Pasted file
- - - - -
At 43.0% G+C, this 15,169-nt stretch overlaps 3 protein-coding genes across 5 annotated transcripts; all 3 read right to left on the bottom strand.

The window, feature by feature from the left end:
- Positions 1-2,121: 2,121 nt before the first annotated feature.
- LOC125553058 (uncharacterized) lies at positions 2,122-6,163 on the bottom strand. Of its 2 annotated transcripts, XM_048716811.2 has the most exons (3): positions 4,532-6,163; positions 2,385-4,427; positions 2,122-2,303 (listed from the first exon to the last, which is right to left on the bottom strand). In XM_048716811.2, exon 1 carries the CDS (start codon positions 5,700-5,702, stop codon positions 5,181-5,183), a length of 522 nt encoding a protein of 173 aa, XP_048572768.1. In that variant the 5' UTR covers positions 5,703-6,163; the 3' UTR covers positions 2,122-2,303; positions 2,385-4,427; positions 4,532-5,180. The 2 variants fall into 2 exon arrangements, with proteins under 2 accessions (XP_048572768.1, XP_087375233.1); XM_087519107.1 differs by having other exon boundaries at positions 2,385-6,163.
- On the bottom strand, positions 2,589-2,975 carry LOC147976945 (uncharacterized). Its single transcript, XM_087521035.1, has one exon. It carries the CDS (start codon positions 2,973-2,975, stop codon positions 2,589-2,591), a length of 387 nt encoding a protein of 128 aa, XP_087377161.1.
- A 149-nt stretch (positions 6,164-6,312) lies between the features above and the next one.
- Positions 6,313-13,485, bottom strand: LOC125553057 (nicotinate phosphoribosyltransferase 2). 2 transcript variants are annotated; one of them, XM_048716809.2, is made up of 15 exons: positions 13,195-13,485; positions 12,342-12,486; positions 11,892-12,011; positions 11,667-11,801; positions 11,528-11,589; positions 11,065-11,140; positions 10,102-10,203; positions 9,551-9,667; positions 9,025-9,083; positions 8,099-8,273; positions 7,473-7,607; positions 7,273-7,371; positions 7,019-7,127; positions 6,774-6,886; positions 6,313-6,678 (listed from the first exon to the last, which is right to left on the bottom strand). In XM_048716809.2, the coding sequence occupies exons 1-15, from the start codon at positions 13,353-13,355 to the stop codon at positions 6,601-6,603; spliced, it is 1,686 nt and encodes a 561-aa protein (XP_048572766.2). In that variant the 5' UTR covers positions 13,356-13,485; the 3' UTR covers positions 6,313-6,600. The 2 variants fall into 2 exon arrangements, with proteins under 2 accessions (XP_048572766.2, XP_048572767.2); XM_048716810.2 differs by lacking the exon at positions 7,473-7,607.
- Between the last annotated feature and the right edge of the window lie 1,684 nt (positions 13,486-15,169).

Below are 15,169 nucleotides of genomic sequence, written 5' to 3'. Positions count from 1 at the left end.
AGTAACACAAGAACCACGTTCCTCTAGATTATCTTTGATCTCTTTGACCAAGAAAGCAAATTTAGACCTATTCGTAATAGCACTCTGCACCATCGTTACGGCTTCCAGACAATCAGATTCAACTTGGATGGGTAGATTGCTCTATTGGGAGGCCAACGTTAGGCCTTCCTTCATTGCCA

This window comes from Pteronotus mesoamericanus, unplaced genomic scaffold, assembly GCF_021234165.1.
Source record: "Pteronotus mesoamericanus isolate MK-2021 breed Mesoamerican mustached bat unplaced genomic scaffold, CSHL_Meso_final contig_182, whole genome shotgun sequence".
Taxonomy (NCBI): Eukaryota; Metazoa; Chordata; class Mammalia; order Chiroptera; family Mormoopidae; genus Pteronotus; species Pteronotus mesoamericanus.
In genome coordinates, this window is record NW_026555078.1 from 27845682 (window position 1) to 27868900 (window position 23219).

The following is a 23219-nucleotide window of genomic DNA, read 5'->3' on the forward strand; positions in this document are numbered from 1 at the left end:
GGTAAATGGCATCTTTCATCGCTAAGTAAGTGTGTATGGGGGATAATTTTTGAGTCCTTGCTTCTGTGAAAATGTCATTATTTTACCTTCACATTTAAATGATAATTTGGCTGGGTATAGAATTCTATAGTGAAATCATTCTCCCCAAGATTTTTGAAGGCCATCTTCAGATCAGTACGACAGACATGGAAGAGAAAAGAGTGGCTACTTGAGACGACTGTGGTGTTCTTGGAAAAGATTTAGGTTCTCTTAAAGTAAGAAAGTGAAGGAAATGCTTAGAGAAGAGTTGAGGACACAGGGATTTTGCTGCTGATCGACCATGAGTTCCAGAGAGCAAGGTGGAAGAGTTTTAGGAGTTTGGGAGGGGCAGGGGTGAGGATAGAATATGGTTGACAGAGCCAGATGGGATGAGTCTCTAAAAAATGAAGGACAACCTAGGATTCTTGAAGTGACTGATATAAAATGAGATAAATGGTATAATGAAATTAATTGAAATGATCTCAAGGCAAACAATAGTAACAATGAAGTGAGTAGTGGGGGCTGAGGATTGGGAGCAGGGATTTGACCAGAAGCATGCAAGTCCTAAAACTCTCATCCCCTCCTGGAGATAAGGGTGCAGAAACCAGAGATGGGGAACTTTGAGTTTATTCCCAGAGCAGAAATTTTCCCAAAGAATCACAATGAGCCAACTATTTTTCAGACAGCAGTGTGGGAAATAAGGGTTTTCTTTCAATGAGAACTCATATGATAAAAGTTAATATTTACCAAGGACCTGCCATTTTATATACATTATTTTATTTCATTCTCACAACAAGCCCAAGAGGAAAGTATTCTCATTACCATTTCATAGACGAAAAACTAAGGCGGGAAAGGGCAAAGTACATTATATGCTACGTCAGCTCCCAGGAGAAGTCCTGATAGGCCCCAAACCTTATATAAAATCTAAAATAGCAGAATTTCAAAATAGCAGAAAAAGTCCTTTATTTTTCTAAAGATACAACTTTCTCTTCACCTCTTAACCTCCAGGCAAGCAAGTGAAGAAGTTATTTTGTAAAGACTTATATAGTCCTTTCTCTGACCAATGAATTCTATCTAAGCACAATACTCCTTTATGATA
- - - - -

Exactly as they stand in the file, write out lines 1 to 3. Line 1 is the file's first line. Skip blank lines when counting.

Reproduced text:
At 43.0% G+C, this 15,169-nt stretch overlaps 3 protein-coding genes across 5 annotated transcripts; all 3 read right to left on the bottom strand.

The window, feature by feature from the left end:
- Positions 1-2,121: 2,121 nt before the first annotated feature.